Publications by authors named "Andrew Je Seely"

6 Publications

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Multicentre pilot randomised clinical trial of early in-bed cycle ergometry with ventilated patients.

BMJ Open Respir Res 2019 18;6(1):e000383. Epub 2019 Feb 18.

Department of Health Research Methods, Evidence and Impact, McMaster University, Hamilton, Ontario, Canada.

Introduction: Acute rehabilitation in critically ill patients can improve post-intensive care unit (post-ICU) physical function. In-bed cycling early in a patient's ICU stay is a promising intervention. The objective of this study was to determine the feasibility of recruitment, intervention delivery and retention in a multi centre randomised clinical trial (RCT) of early in-bed cycling with mechanically ventilated (MV) patients.

Methods: We conducted a pilot RCT conducted in seven Canadian medical-surgical ICUs. We enrolled adults who could ambulate independently before ICU admission, within the first 4 days of invasive MV and first 7 days of ICU admission. Following informed consent, patients underwent concealed randomisation to either 30 min/day of in-bed cycling and routine physiotherapy (Cycling) or routine physiotherapy alone (Routine) for 5 days/week, until ICU discharge. Our feasibility outcome targets included: accrual of 1-2 patients/month/site; >80% cycling protocol delivery; >80% outcomes measured and >80% blinded outcome measures at hospital discharge. We report ascertainment rates for our primary outcome for the main trial (Physical Function ICU Test-scored (PFIT-s) at hospital discharge).

Results: Between 3/2015 and 6/2016, we randomised 66 patients (36 Cycling, 30 Routine). Our consent rate was 84.6 % (66/78). Patient accrual was (mean (SD)) 1.1 (0.3) patients/month/site. Cycling occurred in 79.3% (146/184) of eligible sessions, with a median (IQR) session duration of 30.5 (30.0, 30.7) min. We recorded 43 (97.7%) PFIT-s scores at hospital discharge and 37 (86.0%) of these assessments were blinded.

Discussion: Our pilot RCT suggests that a future multicentre RCT of early in-bed cycling for MV patients in the ICU is feasible.

Trial Registration Number: NCT02377830.
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http://dx.doi.org/10.1136/bmjresp-2018-000383DOI Listing
http://www.ncbi.nlm.nih.gov/pmc/articles/PMC6424272PMC
April 2020

FLUID trial: a protocol for a hospital-wide open-label cluster crossover pragmatic comparative effectiveness randomised pilot trial.

BMJ Open 2018 08 23;8(8):e022780. Epub 2018 Aug 23.

Department of Epidemiology, The Ottawa Hospital Research Institute, Ottawa, Ontario, Canada.

Introduction: 0.9% saline and Ringer's lactate are the two most common resuscitation crystalloid fluids. 0.9% saline may lead to hyperchloraemic metabolic acidosis and may be associated with impaired kidney function and death. Few large multicentre randomised trials have been conducted to evaluate the effect of these two fluids on clinically important outcomes.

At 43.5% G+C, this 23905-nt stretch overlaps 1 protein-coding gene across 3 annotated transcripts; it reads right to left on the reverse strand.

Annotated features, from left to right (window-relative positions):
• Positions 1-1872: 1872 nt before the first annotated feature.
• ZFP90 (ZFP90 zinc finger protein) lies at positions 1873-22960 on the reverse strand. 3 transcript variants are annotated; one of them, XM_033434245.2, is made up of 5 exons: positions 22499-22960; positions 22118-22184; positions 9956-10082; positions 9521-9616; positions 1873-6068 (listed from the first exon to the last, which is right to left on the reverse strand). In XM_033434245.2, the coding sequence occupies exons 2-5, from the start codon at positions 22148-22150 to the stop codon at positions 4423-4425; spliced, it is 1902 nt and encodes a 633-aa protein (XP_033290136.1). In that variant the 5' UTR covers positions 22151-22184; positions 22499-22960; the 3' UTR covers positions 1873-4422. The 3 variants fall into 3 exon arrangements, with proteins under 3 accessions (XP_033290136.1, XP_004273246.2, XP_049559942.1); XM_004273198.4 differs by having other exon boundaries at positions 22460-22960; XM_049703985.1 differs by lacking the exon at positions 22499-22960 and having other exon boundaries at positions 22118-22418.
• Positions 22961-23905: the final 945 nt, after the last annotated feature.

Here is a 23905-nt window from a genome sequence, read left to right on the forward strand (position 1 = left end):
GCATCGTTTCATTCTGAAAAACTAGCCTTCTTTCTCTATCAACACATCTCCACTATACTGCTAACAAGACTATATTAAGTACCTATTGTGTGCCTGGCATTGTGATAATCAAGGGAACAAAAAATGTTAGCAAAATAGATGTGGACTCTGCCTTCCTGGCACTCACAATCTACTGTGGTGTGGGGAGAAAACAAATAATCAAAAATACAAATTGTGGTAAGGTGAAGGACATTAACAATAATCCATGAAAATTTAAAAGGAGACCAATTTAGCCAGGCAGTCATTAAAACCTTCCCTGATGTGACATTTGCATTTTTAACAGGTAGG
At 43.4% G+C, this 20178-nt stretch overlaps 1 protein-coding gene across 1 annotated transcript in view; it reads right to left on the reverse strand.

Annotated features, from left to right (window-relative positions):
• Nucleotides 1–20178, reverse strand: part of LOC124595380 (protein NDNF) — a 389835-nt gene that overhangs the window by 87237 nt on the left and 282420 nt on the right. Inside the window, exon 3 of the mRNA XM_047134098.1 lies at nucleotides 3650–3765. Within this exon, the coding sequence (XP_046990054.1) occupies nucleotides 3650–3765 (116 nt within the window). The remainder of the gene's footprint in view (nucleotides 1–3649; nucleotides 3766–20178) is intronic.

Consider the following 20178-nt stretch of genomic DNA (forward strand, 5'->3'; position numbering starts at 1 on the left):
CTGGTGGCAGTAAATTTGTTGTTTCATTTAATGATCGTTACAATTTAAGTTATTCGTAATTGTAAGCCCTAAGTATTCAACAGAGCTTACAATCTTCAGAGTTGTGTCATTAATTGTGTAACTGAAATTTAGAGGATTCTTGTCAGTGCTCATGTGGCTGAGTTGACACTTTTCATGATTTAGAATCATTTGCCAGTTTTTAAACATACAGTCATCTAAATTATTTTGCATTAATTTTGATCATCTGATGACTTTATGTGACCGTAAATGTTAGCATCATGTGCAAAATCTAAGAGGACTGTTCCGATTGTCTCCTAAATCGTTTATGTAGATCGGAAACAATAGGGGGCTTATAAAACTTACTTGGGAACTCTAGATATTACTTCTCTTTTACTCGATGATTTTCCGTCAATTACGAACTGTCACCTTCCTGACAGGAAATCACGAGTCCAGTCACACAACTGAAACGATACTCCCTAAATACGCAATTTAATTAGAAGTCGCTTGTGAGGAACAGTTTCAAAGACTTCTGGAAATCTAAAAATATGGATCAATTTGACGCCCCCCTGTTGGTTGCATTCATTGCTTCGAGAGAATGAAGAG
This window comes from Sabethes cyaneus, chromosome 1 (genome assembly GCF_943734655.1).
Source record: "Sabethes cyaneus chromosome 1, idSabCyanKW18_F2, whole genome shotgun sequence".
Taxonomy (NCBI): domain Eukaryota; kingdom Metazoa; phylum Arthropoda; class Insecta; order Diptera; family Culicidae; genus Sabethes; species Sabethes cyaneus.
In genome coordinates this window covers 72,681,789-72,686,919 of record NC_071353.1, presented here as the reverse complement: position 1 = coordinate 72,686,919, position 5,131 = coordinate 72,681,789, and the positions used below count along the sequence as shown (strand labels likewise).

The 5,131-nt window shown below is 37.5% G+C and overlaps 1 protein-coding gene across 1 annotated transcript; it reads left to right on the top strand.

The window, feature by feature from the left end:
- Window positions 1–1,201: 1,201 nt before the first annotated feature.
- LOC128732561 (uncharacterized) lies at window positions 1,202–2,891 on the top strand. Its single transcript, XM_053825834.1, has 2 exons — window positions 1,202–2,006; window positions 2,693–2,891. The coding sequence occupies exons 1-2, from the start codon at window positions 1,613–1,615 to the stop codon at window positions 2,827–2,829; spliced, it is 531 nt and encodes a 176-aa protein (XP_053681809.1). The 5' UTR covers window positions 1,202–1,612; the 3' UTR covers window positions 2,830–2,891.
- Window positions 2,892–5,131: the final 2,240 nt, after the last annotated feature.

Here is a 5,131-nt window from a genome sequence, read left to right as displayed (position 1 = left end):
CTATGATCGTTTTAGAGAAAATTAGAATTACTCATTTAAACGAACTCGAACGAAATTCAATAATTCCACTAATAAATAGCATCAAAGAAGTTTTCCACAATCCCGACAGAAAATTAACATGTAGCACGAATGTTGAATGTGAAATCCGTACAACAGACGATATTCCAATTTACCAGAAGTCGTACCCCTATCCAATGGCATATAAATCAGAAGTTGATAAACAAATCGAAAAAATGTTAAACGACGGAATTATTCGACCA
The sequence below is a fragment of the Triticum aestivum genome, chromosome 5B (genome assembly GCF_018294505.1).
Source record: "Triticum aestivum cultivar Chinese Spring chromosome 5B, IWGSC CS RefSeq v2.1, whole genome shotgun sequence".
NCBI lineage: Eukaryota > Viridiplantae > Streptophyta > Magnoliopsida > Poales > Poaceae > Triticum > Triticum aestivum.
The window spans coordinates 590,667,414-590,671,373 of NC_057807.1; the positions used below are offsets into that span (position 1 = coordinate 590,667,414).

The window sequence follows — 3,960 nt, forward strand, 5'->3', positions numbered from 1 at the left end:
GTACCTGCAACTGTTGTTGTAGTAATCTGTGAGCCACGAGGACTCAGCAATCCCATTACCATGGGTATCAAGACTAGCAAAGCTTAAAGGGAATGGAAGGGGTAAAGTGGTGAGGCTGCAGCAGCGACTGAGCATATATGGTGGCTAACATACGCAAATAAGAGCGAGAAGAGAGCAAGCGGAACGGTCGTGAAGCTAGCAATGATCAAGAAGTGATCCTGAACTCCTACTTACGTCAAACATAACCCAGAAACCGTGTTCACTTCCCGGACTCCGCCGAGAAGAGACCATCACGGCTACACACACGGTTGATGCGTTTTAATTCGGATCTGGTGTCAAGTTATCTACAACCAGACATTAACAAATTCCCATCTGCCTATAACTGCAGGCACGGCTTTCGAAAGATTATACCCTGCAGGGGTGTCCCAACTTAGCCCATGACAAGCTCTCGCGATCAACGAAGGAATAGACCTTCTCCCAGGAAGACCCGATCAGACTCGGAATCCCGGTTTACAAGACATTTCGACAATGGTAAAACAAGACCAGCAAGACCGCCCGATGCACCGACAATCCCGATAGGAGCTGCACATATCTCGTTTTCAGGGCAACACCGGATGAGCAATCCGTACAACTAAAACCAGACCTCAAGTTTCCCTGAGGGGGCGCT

Methods: FLUID is a pragmatic pilot cluster randomised crossover trial in which four hospitals will be randomised to normal saline or Ringer's lactate for 14 weeks, then crossover to the alternative fluid for the subsequent 14 weeks after 1 to 3 week transition. With waiver of informed consent, all adult and paediatric patients admitted to participating sites will be included in the FLUID trial except for neonates. Primary feasibility outcome is study fluid protocol adherence (target:≥80%). Secondary feasibility outcomes include time to research ethics board (REB) approval and readiness to trial initiation (≤3 months from REB submission and approval). Primary (composite of death or re-admission to hospital in first 90 days of index hospitalisation) and secondary clinical outcomes for the future large FLUID trial will be described. Protocol adherence will be collected by site at specified time points. All clinical data will be obtained at patient level through provincial health administrative data held at the Institute for Clinical Evaluative Sciences (ICES). Event rates for the primary and secondary outcomes will be described using frequencies and proportions with 95% CIs. Intracluster and interperiod correlation coefficients will be calculated from population-level data available at ICES.

Ethics And Dissemination: The study protocol has been approved by the Ottawa Health Science Research Ethics Board. The FLUID pilot will determine feasibility, and ICES data across all potential sites in Ontario will allow calculation of sample size parameter estimates to inform the design and implementation of the large trial.

Trial Registration Number: NCT02721485; Pre-results.
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http://dx.doi.org/10.1136/bmjopen-2018-022780DOI Listing
http://www.ncbi.nlm.nih.gov/pmc/articles/PMC6112401PMC
August 2018

Heart beat classification from single-lead ECG using the synchrosqueezing transform.

Physiol Meas 2017 02 5;38(2):171-187. Epub 2017 Jan 5.

Ottawa Hospital Research Institute, Ottawa, ON, Canada.